The NFL competition committee has discussed the possibility of expanding the playoff field and creating an 18-game regular season, but one of the more interesting discussions that could soon be surfacing comes from NFL director of football operations Troy Vincent, who recently addressed interest in a developmental league for the NFL.
“We need to keep the pipeline of talent flowing, and that means for all areas of our game: players, coaches, scouts, game officials,” Vincent told the Associated Press. “I am responsible to look at whatever the competition committee looks at, and that includes a developmental league.
“For all this football talent around, we have to create another platform for developing it. Maybe it’s an academy -- what would it look like? Maybe it’s a spring league; we’ll look to see if there is an appetite for it.”
With so many college underclassmen declaring for the draft in recent years and limited roster spots at the NFL level, adding a developmental league that would serve as the "minors" for the NFL could benefit the growth of the game in the long run.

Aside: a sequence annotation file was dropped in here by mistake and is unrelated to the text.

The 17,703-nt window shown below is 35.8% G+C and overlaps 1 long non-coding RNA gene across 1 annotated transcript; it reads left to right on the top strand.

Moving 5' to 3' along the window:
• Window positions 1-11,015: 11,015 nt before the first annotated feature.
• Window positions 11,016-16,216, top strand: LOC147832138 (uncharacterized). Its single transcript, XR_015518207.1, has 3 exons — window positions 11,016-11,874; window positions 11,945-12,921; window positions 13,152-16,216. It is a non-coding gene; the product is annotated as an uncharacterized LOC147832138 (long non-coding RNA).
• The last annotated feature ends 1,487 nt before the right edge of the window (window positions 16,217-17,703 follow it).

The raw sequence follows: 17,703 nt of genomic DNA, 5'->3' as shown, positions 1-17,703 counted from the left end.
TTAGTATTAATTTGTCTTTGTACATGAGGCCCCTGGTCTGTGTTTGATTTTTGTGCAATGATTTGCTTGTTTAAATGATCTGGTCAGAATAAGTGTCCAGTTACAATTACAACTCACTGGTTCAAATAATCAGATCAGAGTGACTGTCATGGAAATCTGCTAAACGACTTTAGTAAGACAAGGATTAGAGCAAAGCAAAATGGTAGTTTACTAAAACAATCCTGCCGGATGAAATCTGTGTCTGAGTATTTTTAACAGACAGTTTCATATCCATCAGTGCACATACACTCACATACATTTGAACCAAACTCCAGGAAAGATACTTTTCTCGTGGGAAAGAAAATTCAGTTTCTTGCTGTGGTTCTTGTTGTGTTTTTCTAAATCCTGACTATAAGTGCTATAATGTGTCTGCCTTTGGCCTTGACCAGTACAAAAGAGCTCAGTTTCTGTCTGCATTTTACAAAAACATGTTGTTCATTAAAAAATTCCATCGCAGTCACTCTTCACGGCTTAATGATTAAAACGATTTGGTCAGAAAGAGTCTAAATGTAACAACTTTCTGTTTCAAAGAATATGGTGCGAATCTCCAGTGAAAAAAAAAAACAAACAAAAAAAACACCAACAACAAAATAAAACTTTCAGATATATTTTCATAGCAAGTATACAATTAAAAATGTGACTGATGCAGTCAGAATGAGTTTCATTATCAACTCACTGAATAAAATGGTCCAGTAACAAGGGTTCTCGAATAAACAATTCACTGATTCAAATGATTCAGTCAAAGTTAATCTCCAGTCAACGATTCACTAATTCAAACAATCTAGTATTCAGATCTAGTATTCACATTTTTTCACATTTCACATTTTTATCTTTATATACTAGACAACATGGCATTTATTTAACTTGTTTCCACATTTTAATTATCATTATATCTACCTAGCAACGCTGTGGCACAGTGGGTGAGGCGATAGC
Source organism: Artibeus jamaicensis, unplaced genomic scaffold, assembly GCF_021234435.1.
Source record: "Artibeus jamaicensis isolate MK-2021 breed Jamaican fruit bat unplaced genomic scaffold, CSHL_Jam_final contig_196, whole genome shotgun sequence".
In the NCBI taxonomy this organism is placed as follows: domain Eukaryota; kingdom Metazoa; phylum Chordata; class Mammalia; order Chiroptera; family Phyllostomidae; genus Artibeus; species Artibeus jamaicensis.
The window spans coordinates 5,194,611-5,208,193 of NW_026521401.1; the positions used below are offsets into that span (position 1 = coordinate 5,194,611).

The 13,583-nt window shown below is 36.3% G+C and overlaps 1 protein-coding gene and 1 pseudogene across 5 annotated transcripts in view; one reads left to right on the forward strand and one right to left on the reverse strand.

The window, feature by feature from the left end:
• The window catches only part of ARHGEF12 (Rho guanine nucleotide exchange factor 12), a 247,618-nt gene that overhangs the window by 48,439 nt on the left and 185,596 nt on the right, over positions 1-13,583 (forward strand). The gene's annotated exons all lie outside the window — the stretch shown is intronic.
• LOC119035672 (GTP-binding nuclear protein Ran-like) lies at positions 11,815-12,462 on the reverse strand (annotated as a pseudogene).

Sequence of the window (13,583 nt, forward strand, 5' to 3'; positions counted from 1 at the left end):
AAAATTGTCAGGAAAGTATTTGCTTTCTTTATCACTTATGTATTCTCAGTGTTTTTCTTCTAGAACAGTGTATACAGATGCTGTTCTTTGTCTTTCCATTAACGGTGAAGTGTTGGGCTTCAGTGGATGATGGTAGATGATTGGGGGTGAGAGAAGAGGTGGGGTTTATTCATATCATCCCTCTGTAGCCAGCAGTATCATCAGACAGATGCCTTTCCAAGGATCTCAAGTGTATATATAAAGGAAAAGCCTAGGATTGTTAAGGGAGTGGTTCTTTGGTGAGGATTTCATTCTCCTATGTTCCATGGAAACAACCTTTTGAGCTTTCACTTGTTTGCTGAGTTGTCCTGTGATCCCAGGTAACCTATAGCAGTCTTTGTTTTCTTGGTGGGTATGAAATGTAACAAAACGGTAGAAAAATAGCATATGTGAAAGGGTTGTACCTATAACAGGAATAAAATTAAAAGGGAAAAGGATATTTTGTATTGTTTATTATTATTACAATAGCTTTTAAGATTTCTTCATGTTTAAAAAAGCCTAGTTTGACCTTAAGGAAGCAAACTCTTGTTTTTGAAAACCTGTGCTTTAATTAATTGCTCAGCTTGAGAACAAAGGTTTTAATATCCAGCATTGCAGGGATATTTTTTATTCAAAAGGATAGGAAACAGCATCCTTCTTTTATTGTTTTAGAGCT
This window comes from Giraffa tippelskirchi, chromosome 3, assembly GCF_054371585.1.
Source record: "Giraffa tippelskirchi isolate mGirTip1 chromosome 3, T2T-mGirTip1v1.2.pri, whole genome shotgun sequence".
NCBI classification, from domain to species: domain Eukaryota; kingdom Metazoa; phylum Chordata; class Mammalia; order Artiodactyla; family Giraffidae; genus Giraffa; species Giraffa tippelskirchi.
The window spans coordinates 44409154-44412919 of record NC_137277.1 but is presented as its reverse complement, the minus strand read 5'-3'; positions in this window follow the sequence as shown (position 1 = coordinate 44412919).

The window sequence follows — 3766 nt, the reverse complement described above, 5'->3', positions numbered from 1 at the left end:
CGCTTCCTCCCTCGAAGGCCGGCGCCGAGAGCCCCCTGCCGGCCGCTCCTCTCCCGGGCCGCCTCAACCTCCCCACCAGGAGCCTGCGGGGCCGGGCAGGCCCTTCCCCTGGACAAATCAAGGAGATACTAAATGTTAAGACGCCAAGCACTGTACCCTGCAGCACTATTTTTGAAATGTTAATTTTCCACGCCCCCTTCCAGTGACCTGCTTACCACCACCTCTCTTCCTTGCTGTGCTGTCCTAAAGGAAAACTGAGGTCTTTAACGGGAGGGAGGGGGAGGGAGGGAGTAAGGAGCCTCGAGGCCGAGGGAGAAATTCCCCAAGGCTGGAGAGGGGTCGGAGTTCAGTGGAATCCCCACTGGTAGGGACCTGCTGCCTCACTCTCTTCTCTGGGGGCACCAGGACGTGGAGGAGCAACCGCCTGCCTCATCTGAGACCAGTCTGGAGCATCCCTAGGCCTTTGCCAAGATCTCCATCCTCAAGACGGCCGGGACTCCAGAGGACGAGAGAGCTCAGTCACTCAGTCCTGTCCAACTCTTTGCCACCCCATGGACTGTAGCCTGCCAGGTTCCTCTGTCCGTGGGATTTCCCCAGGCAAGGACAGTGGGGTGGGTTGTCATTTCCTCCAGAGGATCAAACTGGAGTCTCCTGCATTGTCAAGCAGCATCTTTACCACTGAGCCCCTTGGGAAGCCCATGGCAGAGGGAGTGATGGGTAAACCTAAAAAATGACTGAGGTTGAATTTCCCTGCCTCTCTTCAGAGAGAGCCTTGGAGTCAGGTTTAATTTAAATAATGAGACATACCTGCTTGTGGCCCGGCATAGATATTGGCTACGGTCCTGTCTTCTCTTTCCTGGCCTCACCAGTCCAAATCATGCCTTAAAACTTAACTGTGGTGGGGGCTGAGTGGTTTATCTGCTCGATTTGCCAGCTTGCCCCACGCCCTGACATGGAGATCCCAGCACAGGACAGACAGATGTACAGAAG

By allowing players who are not yet ready for the NFL to get in valuable reps under a pro-style coaching staff, teams would be able to send some of their players down to the developmental league until they are ready to contribute to the 53-man roster.
Each team currently has a practice squad, but a potential developmental league would be a much more advanced system of storing and refining unpolished talent. It would be interesting to see whether the NFL would pursue a minor league system that mirrors professional baseball and hockey, with affiliates for all 32 teams, or start with a less ambitious structure with fewer teams. In time, the developmental league could also serve as an alternative option for fans who can't shell out hundreds of dollars for an NFL game and continue to bring in more money for the league.